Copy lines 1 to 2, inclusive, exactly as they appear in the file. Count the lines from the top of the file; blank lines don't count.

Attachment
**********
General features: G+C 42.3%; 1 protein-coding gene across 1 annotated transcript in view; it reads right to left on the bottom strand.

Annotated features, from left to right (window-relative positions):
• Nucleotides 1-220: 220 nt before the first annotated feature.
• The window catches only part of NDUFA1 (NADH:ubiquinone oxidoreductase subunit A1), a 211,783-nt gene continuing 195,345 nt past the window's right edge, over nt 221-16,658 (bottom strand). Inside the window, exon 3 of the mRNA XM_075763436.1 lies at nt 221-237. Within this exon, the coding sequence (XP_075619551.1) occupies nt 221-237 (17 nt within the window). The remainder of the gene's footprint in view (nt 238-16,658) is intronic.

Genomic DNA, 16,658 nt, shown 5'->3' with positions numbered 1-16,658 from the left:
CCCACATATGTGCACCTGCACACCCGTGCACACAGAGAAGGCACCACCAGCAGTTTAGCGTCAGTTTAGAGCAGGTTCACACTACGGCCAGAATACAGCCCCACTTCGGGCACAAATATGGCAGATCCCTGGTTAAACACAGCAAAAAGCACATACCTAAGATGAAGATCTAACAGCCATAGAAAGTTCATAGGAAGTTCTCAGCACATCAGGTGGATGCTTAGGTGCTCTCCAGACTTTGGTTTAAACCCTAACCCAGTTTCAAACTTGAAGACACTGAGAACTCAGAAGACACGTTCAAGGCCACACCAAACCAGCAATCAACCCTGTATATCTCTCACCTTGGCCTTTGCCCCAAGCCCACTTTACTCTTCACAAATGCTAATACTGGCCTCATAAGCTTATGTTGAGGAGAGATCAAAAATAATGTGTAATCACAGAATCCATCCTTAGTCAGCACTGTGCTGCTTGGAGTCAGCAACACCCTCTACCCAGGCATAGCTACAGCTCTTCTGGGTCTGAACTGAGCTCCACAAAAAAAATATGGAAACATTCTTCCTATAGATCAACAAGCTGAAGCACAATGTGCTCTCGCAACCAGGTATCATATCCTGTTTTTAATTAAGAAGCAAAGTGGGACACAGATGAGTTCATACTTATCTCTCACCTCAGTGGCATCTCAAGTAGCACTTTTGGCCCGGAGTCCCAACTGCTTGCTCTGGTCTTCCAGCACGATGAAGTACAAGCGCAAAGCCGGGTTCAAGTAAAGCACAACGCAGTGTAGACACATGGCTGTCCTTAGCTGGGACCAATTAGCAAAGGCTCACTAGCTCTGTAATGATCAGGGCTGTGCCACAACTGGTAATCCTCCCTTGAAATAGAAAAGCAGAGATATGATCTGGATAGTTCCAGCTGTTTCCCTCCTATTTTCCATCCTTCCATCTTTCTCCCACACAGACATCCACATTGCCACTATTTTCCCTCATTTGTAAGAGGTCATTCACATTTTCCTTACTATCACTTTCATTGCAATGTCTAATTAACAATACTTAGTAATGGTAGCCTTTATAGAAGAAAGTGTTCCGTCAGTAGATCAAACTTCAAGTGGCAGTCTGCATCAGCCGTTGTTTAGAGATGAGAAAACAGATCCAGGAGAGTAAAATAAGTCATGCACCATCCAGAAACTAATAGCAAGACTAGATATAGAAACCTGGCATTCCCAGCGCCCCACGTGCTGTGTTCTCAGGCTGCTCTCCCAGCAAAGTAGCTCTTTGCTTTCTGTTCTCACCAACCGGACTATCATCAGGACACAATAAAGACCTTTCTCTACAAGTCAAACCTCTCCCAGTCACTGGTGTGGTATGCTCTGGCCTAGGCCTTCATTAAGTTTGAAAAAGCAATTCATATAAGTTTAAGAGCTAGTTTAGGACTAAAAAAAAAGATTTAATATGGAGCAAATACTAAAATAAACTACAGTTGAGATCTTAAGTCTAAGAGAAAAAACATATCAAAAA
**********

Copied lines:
General features: G+C 42.3%; 1 protein-coding gene across 1 annotated transcript in view; it reads right to left on the bottom strand.

Annotated features, from left to right (window-relative positions):